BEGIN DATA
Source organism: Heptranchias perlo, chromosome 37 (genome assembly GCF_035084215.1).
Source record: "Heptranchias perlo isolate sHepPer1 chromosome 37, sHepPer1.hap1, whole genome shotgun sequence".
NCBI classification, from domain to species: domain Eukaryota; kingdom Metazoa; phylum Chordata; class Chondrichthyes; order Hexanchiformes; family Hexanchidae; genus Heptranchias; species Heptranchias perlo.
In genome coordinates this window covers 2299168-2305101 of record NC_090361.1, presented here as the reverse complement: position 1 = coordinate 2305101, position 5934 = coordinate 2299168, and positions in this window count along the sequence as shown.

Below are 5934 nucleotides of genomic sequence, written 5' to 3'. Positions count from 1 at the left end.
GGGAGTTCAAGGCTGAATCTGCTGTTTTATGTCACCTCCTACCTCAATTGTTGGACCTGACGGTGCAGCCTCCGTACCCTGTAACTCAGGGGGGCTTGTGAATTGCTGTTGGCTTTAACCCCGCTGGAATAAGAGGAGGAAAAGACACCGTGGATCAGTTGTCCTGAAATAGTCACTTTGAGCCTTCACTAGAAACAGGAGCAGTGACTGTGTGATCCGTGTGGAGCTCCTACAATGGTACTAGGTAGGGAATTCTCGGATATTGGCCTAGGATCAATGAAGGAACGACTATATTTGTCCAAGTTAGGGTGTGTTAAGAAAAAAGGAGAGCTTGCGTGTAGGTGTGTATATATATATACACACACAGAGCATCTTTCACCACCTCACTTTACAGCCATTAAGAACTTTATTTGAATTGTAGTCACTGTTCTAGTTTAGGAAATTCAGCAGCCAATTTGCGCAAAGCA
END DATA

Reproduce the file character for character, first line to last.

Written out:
Source organism: Heptranchias perlo, chromosome 37 (genome assembly GCF_035084215.1).
Source record: "Heptranchias perlo isolate sHepPer1 chromosome 37, sHepPer1.hap1, whole genome shotgun sequence".
NCBI classification, from domain to species: domain Eukaryota; kingdom Metazoa; phylum Chordata; class Chondrichthyes; order Hexanchiformes; family Hexanchidae; genus Heptranchias; species Heptranchias perlo.
In genome coordinates this window covers 2299168-2305101 of record NC_090361.1, presented here as the reverse complement: position 1 = coordinate 2305101, position 5934 = coordinate 2299168, and positions in this window count along the sequence as shown.

Below are 5934 nucleotides of genomic sequence, written 5' to 3'. Positions count from 1 at the left end.
GGGAGTTCAAGGCTGAATCTGCTGTTTTATGTCACCTCCTACCTCAATTGTTGGACCTGACGGTGCAGCCTCCGTACCCTGTAACTCAGGGGGGCTTGTGAATTGCTGTTGGCTTTAACCCCGCTGGAATAAGAGGAGGAAAAGACACCGTGGATCAGTTGTCCTGAAATAGTCACTTTGAGCCTTCACTAGAAACAGGAGCAGTGACTGTGTGATCCGTGTGGAGCTCCTACAATGGTACTAGGTAGGGAATTCTCGGATATTGGCCTAGGATCAATGAAGGAACGACTATATTTGTCCAAGTTAGGGTGTGTTAAGAAAAAAGGAGAGCTTGCGTGTAGGTGTGTATATATATATACACACACAGAGCATCTTTCACCACCTCACTTTACAGCCATTAAGAACTTTATTTGAATTGTAGTCACTGTTCTAGTTTAGGAAATTCAGCAGCCAATTTGCGCAAAGCA